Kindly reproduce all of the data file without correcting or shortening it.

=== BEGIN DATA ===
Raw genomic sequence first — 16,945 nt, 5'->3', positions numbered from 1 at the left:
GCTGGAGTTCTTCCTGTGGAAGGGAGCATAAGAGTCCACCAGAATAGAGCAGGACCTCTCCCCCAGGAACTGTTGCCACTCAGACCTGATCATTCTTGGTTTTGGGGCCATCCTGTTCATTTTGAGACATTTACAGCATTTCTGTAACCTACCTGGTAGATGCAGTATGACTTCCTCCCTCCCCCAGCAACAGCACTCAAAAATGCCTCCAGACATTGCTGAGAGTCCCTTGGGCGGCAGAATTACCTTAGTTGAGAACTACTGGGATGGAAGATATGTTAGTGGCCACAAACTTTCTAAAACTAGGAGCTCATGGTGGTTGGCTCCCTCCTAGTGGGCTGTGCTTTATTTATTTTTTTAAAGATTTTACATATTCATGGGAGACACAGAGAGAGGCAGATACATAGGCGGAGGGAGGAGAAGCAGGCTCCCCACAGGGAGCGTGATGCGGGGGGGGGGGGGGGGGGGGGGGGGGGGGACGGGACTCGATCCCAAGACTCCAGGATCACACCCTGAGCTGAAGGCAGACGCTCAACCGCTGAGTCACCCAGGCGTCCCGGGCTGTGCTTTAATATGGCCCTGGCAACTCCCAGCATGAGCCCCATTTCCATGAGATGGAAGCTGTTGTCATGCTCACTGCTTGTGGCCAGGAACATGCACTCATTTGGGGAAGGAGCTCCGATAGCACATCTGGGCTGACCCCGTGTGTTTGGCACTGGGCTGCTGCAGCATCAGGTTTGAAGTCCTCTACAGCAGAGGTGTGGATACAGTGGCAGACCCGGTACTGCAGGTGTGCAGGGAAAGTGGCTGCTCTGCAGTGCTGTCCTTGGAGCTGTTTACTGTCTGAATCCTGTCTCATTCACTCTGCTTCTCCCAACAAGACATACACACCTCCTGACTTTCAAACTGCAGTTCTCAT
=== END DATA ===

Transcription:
Raw genomic sequence first — 16,945 nt, 5'->3', positions numbered from 1 at the left:
GCTGGAGTTCTTCCTGTGGAAGGGAGCATAAGAGTCCACCAGAATAGAGCAGGACCTCTCCCCCAGGAACTGTTGCCACTCAGACCTGATCATTCTTGGTTTTGGGGCCATCCTGTTCATTTTGAGACATTTACAGCATTTCTGTAACCTACCTGGTAGATGCAGTATGACTTCCTCCCTCCCCCAGCAACAGCACTCAAAAATGCCTCCAGACATTGCTGAGAGTCCCTTGGGCGGCAGAATTACCTTAGTTGAGAACTACTGGGATGGAAGATATGTTAGTGGCCACAAACTTTCTAAAACTAGGAGCTCATGGTGGTTGGCTCCCTCCTAGTGGGCTGTGCTTTATTTATTTTTTTAAAGATTTTACATATTCATGGGAGACACAGAGAGAGGCAGATACATAGGCGGAGGGAGGAGAAGCAGGCTCCCCACAGGGAGCGTGATGCGGGGGGGGGGGGGGGGGGGGGGGGGGGGGACGGGACTCGATCCCAAGACTCCAGGATCACACCCTGAGCTGAAGGCAGACGCTCAACCGCTGAGTCACCCAGGCGTCCCGGGCTGTGCTTTAATATGGCCCTGGCAACTCCCAGCATGAGCCCCATTTCCATGAGATGGAAGCTGTTGTCATGCTCACTGCTTGTGGCCAGGAACATGCACTCATTTGGGGAAGGAGCTCCGATAGCACATCTGGGCTGACCCCGTGTGTTTGGCACTGGGCTGCTGCAGCATCAGGTTTGAAGTCCTCTACAGCAGAGGTGTGGATACAGTGGCAGACCCGGTACTGCAGGTGTGCAGGGAAAGTGGCTGCTCTGCAGTGCTGTCCTTGGAGCTGTTTACTGTCTGAATCCTGTCTCATTCACTCTGCTTCTCCCAACAAGACATACACACCTCCTGACTTTCAAACTGCAGTTCTCAT